Photo of Sabhal Mòr Ostaig 2005 graduates

Donalda MacKinnon, who together with Maggie Cunningham is the Joint Head of Programmes and Services for BBC Scotland, praised the work and achievements of Sabhal Mòr Ostaig while speaking at the college's 21st graduation ceremony last Friday (30.10.05) where a record number of students were graduating.

Ms MacKinnon encouraged all of the students to be confident as they looked to the future. She said: "We know, in spite of great progress that the numbers of Gaelic speakers continue to fall and that the older generation, which constitutes the majority of speakers, is disappearing. Indeed, many a time I've heard those who belong to that generation bemoan that Gaelic medium education was not a reality for them or for their children (that's my generation) when Gaelic was stronger as a community language that it is now.

"But we are where we are. Sometimes looking back, I recognise that this ill-will did cause a lack of confidence and this is probably still true to an extent - the effects of injustice sapped our energies and we developed a 'victim complex'. I think this can deplete the ingenuity required to minorities to ensure meaningful and sustainable progress."

Ms MacKinnon spoke of the great strides that had been made in Gaelic broadcasting and Gaelic medium education, and said that Sabhal Mòr deserved credit for what it had contributed to these improvements.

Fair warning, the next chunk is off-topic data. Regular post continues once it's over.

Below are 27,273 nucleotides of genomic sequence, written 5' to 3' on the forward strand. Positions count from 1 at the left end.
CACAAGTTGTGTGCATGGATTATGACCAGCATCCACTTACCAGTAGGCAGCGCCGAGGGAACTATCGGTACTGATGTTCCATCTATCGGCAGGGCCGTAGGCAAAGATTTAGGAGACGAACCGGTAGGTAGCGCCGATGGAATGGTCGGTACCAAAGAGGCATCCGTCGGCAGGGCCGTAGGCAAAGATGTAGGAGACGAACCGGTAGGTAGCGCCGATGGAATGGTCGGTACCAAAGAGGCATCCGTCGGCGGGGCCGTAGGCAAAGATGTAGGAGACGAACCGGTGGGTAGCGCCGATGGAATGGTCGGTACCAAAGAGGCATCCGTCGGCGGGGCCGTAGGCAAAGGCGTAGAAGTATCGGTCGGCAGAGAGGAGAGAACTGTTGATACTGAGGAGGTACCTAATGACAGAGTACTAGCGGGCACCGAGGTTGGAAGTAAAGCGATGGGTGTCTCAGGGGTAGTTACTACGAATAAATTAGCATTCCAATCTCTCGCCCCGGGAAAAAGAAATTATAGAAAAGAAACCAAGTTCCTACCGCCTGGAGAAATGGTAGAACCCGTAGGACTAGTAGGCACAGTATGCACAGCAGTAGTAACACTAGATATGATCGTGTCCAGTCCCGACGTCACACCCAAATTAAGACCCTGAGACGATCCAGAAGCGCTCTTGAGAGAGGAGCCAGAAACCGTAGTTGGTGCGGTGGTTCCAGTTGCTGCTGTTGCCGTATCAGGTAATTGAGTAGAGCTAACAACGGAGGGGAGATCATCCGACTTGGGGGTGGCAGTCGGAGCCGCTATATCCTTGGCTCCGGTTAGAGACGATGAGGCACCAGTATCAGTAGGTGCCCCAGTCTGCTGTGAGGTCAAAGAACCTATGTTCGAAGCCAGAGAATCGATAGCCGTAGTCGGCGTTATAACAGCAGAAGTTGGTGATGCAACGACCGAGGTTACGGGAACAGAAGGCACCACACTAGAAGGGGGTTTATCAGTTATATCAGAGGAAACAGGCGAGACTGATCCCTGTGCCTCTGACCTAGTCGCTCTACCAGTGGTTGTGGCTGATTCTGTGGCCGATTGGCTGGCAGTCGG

She added: "Sabhal Mòr Ostaig: a precious pearl in the string of Gaelic education beads - offering education and courses which have earned a reputation, esteem and recognition in many quarters and which attract students from around the world. At the end of the day, the evidence of this success can be seen in many work-places with alumni proving their worth at every level in many occupations. This is particularly evident in the BBC where the skills and talents of these graduates are much esteemed and indeed just over a week ago one of Sabhal Mòr's graduates earned a significant position."

The broadcaster urged the students to be confident of their own abilities. She said to the graduates: "It is down to you - to a large extent - to pursue the progress already made and to build upon it. If you find yourselves in occupations in which you use Gaelic on a daily basis, that will be fantastic because you are much needed. If opportunities do not present themselves there and you find yourselves in other fields, the success, which you no doubt espouse will serve as an exemplary message which will exalt the image of the Gaelic language wherever you find yourselves."

Speaking about the past year John Norman MacLeod, Head of Studies at Sabhal Mòr Ostaig, said: "It has been another successful year at the college, with around 90 students enrolled on the degree courses in 2004/2005 and we have the highest number of students graduating ever (45) with twelve of them receiving honours degrees.

"There was good improvement in other areas also, especially with regard to research and academic work, which was highlighted by the fact that two members of staff received an MBA from Heriot Watt University in the past year. We are proud also that Gaelic Access Course received two national awards for excellence over the past year. All of this success is very much due to the hard work of the students, lecturers and staff."

In addition to the degrees and other qualifications awarded, four prizes were awarded. Magnus Graham from Lower Breakish in Skye won the prize for the highest total marks in SQA courses at the college; Des Moore won the Gaelic Society of London's prize for progress in Gaelic; Mairi Nicolson from Sleat was awarded the Anne Duncan Memorial prize for furthering the aims of the college; and Tim Armstrong and Megan Breece, both from America, were awarded the Comann na Gàidhlig prize for promoting the rights and heritage of Gaelic.